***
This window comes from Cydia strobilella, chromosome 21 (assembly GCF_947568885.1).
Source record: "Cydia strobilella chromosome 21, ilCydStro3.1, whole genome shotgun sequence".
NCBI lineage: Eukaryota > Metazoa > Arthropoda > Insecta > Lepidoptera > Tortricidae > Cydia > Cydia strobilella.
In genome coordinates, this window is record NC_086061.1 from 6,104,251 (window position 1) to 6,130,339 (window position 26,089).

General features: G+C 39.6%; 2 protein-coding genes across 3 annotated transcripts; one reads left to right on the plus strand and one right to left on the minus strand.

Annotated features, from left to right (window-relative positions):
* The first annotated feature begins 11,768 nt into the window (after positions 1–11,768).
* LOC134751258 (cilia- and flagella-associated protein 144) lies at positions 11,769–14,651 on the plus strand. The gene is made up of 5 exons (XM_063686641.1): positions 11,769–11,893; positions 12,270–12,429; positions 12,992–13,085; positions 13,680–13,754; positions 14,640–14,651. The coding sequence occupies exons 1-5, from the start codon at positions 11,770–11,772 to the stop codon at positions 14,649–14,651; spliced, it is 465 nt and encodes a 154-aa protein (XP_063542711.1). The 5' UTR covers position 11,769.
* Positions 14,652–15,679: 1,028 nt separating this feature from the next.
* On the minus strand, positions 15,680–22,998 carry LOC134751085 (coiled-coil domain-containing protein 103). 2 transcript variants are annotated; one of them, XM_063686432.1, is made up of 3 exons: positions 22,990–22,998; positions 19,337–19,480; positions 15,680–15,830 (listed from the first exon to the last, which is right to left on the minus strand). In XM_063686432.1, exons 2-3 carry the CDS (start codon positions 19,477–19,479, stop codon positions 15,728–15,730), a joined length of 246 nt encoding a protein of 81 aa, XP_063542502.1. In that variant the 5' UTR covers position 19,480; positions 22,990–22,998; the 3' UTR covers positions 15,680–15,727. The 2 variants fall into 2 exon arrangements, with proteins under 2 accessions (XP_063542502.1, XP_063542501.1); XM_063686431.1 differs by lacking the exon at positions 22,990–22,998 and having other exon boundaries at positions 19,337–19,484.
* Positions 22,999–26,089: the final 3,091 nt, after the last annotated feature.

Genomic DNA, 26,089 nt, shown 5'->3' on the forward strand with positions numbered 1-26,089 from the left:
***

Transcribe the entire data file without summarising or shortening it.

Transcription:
This window comes from Cydia strobilella, chromosome 21 (assembly GCF_947568885.1).
Source record: "Cydia strobilella chromosome 21, ilCydStro3.1, whole genome shotgun sequence".
NCBI lineage: Eukaryota > Metazoa > Arthropoda > Insecta > Lepidoptera > Tortricidae > Cydia > Cydia strobilella.
In genome coordinates, this window is record NC_086061.1 from 6,104,251 (window position 1) to 6,130,339 (window position 26,089).

General features: G+C 39.6%; 2 protein-coding genes across 3 annotated transcripts; one reads left to right on the plus strand and one right to left on the minus strand.

Annotated features, from left to right (window-relative positions):
* The first annotated feature begins 11,768 nt into the window (after positions 1–11,768).
* LOC134751258 (cilia- and flagella-associated protein 144) lies at positions 11,769–14,651 on the plus strand. The gene is made up of 5 exons (XM_063686641.1): positions 11,769–11,893; positions 12,270–12,429; positions 12,992–13,085; positions 13,680–13,754; positions 14,640–14,651. The coding sequence occupies exons 1-5, from the start codon at positions 11,770–11,772 to the stop codon at positions 14,649–14,651; spliced, it is 465 nt and encodes a 154-aa protein (XP_063542711.1). The 5' UTR covers position 11,769.
* Positions 14,652–15,679: 1,028 nt separating this feature from the next.
* On the minus strand, positions 15,680–22,998 carry LOC134751085 (coiled-coil domain-containing protein 103). 2 transcript variants are annotated; one of them, XM_063686432.1, is made up of 3 exons: positions 22,990–22,998; positions 19,337–19,480; positions 15,680–15,830 (listed from the first exon to the last, which is right to left on the minus strand). In XM_063686432.1, exons 2-3 carry the CDS (start codon positions 19,477–19,479, stop codon positions 15,728–15,730), a joined length of 246 nt encoding a protein of 81 aa, XP_063542502.1. In that variant the 5' UTR covers position 19,480; positions 22,990–22,998; the 3' UTR covers positions 15,680–15,727. The 2 variants fall into 2 exon arrangements, with proteins under 2 accessions (XP_063542502.1, XP_063542501.1); XM_063686431.1 differs by lacking the exon at positions 22,990–22,998 and having other exon boundaries at positions 19,337–19,484.
* Positions 22,999–26,089: the final 3,091 nt, after the last annotated feature.

Genomic DNA, 26,089 nt, shown 5'->3' on the forward strand with positions numbered 1-26,089 from the left: